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By Chris Patten

Chris Patten, external affairs commissioner of the European Union, was the last governor of Hong Kong. His comments are adapted from a conversation with Global Viewpoint editor Nathan Gardels in late July.

Nobody should fudge the difference between peaceful demonstration and violence. There is a huge gap between those that go to these international conferences in Prague, Gothenberg and Genoa as members of non-governmental organizations with a legitimate concern about the environment or poverty and those with clubs and helmets who are determined to find an excuse to throw Molotov cocktails and smash in the windows at McDonald's.

These violent demonstrators should be dealt with forcefully. Everyone regrets the death in Genoa. But if the demonstrations had been peaceful, that would not have happened.

The problem with the dialogue with the peaceful demonstrators is that there isn't one focus, but a disparate number of causes. And, in any event, anti-globalization is an absurd proposition. You cannot be for or against a process that is underway. You can have views about how to deal with the problem and promises it creates. There are ways to produce bigger and better opportunities for people to benefit from globalization. But you can't be against it. It is happening beyond the control of anyone and not at the instigation of any one country, like America.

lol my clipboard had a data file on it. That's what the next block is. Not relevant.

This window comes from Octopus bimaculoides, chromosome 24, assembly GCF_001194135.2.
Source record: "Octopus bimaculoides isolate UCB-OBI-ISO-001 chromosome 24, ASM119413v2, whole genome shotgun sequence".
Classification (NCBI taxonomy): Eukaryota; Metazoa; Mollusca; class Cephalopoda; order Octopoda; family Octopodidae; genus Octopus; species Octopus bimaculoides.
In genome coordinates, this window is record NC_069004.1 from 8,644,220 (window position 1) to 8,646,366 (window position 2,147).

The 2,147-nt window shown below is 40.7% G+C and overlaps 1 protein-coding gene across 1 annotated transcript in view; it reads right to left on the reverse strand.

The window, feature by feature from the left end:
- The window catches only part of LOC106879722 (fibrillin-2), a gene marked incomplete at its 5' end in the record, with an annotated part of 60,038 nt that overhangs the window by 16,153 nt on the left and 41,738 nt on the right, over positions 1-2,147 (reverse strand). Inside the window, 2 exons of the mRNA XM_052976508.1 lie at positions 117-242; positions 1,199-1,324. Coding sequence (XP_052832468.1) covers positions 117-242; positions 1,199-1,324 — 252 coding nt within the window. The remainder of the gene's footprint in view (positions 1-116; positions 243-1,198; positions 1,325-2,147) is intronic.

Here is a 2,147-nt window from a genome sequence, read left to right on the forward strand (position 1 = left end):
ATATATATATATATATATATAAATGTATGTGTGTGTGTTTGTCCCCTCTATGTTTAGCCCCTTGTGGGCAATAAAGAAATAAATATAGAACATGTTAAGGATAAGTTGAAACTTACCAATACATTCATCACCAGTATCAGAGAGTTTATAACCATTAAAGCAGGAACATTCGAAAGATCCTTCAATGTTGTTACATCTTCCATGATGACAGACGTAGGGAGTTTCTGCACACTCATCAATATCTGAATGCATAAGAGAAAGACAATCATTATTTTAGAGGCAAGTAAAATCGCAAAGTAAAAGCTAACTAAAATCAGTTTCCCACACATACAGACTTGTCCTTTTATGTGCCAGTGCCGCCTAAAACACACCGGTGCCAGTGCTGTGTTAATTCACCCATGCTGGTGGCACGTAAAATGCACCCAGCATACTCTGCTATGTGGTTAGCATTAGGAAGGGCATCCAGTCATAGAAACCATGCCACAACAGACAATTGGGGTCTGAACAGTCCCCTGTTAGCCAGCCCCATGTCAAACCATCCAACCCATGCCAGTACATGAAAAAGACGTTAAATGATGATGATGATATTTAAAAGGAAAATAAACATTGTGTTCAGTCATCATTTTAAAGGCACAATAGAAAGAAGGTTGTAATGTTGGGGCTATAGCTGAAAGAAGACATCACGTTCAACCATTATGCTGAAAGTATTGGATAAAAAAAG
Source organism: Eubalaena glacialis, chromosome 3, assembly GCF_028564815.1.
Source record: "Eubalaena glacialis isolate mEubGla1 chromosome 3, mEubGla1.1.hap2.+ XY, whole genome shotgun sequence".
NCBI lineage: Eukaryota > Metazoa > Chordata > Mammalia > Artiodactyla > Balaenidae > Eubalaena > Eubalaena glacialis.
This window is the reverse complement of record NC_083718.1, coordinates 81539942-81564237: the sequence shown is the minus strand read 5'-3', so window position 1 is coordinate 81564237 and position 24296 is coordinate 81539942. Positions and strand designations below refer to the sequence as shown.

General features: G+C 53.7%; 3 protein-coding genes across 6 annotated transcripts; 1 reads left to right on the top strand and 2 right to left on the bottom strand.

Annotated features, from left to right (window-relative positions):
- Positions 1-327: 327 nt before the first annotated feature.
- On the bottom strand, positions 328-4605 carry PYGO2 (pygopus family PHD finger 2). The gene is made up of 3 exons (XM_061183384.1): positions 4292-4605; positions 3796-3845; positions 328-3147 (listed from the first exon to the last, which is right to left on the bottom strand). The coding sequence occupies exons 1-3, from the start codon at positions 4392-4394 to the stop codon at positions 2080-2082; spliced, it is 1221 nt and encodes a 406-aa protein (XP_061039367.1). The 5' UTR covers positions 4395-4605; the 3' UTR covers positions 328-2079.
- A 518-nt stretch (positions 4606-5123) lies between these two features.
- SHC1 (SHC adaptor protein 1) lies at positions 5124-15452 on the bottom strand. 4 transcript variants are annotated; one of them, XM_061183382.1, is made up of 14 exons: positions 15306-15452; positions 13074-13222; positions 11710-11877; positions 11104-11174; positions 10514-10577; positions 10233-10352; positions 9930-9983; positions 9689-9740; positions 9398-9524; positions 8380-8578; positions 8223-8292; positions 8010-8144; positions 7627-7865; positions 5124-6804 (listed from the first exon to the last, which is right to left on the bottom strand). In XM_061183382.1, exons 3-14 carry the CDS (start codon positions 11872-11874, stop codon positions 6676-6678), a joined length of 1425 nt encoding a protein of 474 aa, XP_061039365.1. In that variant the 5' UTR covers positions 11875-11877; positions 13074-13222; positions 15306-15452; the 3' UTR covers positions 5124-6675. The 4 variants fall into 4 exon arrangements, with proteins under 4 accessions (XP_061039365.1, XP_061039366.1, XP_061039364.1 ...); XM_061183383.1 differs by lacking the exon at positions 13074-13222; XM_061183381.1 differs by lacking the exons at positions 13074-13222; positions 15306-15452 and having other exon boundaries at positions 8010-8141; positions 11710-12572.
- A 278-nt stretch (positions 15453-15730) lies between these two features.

In order to deal with the problems and realize the promises, what is needed is international cooperation. What is needed is precisely the kinds of organizations the demonstrators are campaigning against.

At the European Council meeting in Gothenberg, where, alas, demonstrators were also shot, we were debating "sustainable development.'' Frankly, we were making more progress toward sustainable development in the hall and was being made by those outside.

I'm all for having a dialogue. But it is quite difficult when some people don't want to listen. What I am absolutely certain about is that those who are demonstrating in a well-meaning way against freer trade, for example, are in practice advocating policies that will make poor people poorer and further degrade the global environment.

At the same time there are serious issues we need to address -- like the billion people living on less than $1 a day, like the AIDs pandemic in Africa and parts of Asia, like malaria and TB, like the international drug trade.

Finally, as these demonstrations are bound to continue, democratic societies will be forced to face the issue of legitimacy of these protest groups. What gives self-appointed activists the right to try to shut down the meetings of democratically elected leaders? Who has chosen them to speak in their name?

(c) 2001, Global Viewpoint. Distributed by Los Angeles Times Syndicate International, a division of Tribune Media Services.
For immediate release (Distributed 8/7/01)